Monitors are for those with disabilities | ParkRecord.com

Monitors are for those with disabilities

Patrick Parkinson, Of the Record staff

Kamas resident Justin Bailey, who is autistic, was found several miles from where he was last seen when he wandered away from his apartment last summer.

In March, Bailey disappeared again and was found the next day a few hundred yards from his home.

So the autistic man’s parents, who try to watch Bailey like hawks, should find comfort in the fact that a tracking bracelet attached to their son’s wrist last week now allows searchers to locate the man more quickly should he disappear again, Summit County Sheriff Dave Edmunds said.

Deputies used the equipment this month to locate a transponder within minutes of it being hidden in South Summit, he said.

"We’re the ones who will be tracking [Bailey] and my deputies went through all the training," Edmunds said.

The need to equip Bailey with the bracelet recently gained urgency with the man’s repeated disappearance, he said, adding that Bailey is one of nearly 30 people in Summit County who could benefit from the new program.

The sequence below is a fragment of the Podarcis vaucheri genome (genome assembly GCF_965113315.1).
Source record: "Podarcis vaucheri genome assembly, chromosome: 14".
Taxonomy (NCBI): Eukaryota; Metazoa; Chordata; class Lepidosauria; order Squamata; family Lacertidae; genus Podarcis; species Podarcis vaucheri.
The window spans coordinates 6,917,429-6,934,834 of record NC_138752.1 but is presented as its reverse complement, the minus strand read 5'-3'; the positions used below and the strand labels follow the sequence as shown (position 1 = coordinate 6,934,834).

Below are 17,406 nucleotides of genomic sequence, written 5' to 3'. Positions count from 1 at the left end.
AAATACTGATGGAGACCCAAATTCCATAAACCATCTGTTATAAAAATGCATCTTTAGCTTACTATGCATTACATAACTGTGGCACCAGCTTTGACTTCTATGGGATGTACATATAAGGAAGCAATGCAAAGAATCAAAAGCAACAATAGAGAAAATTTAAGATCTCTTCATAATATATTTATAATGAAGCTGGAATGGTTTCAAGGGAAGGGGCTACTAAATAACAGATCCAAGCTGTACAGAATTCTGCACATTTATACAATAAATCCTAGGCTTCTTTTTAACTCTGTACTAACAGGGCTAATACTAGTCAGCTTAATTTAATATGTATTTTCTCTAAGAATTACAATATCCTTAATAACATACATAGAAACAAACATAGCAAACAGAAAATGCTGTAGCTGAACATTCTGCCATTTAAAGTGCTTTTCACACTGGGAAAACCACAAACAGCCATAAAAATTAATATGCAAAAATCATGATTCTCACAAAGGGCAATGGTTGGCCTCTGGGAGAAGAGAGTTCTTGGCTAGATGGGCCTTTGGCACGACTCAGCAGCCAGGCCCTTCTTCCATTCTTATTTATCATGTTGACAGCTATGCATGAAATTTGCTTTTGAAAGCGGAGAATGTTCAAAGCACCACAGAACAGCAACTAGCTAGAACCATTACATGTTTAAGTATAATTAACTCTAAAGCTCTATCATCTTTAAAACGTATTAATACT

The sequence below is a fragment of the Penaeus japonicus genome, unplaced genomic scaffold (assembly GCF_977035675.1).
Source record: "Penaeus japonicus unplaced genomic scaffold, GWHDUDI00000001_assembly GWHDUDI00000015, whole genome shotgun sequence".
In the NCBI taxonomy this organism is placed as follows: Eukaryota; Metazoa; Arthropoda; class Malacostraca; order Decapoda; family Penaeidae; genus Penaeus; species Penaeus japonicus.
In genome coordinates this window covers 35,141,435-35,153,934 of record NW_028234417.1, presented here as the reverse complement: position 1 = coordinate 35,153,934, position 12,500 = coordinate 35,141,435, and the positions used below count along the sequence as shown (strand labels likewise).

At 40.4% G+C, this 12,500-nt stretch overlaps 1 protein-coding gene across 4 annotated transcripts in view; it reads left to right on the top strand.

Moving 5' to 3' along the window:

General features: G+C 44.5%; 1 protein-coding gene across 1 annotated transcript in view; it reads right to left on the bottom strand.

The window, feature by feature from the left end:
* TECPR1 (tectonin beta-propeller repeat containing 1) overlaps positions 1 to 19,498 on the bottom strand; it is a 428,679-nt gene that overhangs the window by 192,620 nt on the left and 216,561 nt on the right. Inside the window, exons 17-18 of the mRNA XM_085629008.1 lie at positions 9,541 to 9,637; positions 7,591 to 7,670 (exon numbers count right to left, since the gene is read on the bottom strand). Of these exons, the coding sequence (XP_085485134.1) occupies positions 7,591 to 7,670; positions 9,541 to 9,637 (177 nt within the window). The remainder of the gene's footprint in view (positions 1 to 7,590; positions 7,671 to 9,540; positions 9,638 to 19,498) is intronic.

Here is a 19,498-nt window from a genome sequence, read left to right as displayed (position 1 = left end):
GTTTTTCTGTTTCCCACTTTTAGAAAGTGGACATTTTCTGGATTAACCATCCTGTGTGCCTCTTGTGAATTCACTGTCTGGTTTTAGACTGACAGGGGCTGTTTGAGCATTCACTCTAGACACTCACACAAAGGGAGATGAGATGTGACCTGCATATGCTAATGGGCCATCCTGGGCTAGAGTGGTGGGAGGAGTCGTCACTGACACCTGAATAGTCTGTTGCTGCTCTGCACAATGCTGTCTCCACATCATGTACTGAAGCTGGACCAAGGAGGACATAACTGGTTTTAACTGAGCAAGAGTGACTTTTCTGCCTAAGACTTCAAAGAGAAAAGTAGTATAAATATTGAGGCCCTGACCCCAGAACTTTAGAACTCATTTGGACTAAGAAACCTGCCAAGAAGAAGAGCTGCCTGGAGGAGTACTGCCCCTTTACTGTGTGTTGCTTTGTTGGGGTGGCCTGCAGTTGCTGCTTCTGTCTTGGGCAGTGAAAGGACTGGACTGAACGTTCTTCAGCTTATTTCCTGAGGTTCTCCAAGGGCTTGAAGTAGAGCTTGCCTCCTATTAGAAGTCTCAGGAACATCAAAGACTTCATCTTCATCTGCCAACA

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"We’re hoping that what this will do is prompt others with cognitive disabilities to get involved," Edmunds said.

An autistic boy was found safe after he went missing from near Willow Creek Park in the Snyderville Basin May 17 at about 4:20 p.m. a report from the Summit County Sheriff’s Office states.

"They were riding bikes on the path going down Old Ranch Road to look at cows and he went missing," the report states.

According to Edmunds, the program "is not just for [Bailey] and it’s not just for autistic people either. They may be Alzheimer’s patients or have some sort of developmental challenge."

The National Autism Association helped pay to equip Bailey with a bracelet through its Project Lifesaver program, he said.

"As far as any additional wristbands, there will be a cost involved," Edmunds said. "But it will be a minimal cost and it’s certainly a good investment for people if they have loved ones and they are concerned that they may wander off."

Contact the Summit County Sheriff’s Office at (435) 615-3500 for information about obtaining a bracelet.